A retail experience: old way vs. new way

This is an extract from our previous newsletter on 3D Retailing.

(Apologies to those who subscribe. If you don't, drop your email in the box, and I will give you access.)

The OLD way (two-dimensional)

  • You arrive a few minutes early, but they have the table ready anyway.
  • The waiter acknowledges you, greets you, introduces himself and takes you to your table where they hand you your menu
  • The waiter comes around within a few minutes to take orders
  • They even suggest a few specials and make a recommendation for the wine
  • They place the order at the kitchen and return with water & crockery
  • They bring the food out and serve it the proper way.
  • Everyone gets the meal they ordered, and it is presented well and it tastes exactly how you expected.
  • During the course of the meal there are a few 'table checks' and they top up the wine/ water.
  • They bring the desert menu, take the order and serve the desert in good time.
  • The waiter is alert and you catch their eye easily and you signal for the bill.
  • Your credit card is approved and you leave a healthy tip.
  • You are greeted when you depart.

The NEW way (three dimensional)

  • You arrive at the restaurant and you are greeted by name by the host.
  • He accompanies you to the foyer where other guests are mingling.
  • The host enquires about your last business trip and compliments your companion on her earrings.
  • As the host introduces you to a few other guests, the sommelier brings you a pre-dinner drink (based on knowledge of your preferences. But it is a new flavour, and they share a few titbits about the new process/grape/brand whilst serving you.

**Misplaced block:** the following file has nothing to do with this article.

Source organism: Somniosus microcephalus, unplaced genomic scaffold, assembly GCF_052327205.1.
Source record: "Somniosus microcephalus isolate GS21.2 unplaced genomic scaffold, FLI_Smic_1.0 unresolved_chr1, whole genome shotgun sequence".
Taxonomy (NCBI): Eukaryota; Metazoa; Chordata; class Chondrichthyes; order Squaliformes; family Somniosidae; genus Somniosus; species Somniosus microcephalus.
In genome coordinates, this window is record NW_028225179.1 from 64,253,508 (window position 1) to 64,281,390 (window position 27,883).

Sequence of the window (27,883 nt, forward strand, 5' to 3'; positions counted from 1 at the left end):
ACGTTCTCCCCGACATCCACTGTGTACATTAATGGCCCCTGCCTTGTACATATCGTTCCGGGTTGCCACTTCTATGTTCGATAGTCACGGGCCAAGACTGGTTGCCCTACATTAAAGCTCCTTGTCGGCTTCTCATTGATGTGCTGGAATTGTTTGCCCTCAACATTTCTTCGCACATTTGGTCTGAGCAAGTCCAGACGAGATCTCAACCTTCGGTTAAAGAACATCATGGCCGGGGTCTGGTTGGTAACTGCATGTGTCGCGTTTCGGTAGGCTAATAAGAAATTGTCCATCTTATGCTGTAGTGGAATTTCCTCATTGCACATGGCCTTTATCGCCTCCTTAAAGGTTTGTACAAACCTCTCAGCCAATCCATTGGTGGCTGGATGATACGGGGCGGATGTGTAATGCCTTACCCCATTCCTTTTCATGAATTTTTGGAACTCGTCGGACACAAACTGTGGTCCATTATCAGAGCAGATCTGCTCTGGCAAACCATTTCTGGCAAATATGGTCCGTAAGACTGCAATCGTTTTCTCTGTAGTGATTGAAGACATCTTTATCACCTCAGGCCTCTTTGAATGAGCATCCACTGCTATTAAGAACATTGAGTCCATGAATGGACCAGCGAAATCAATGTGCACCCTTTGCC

• One of the hosts is telling a story to a few people gathered around her, and you join the half-circle to watch the 'performance'.
  • A few minutes later the door to kitchen opens and the host invites everyone in. There are long bench tables arranged around the kitchen island, which is manned by 8 chefs.
  • The lighting changes and the head chef introduces the crew. Each of the four long tables will be serving different range of dishes based on your recorded preference. You had indicated 'seafood' and your companion take your seat at that table.
  • Your seafood chef greets you by name (they had the seating plan indicated on their side of the table, and they have learned something about every customer.)
  • He then proceeds to run through the menu planned for the night.
  • As they start the preparations, they engage you in conversation, telling you what they are doing giving some tips as they go.
  • The courses are placed in front of you by your chef throughout the night.
  • When you are ready to leave, you simply get up and excuse yourself.
  • The chef comes around and gives you a hug and your companion a kiss on both cheeks.
  • They insist you take the half bottle of wine with you as you leave.
  • At the door, the doorman opens the door to the waiting taxi.
  • At the end of the month, your credit card is charged the usual monthly membership fee.

Whilst you may argue that you would not like the 'new' restaurant experience, that is not quite the point. This is just one example aimed at people who do this for the food experience. I am sure you can imagine a few other 'themes' or experiential outcomes that would suit your tastes better - and if there us a market for it, some restauranteer will cater for it.

The point of this exercise is to imagine how a 'traditional' concept might be transformed in an experience. You may think a restaurant is an easy option, but the same can be done for a travel agent, a hair dresser or a shoe shop - quite easily.

Dreaming up the experience is the easy part.

Translating it into a physical experience (staff, systems, procedures etc.) is the hard part.

And of course doing so at a profit is harder still.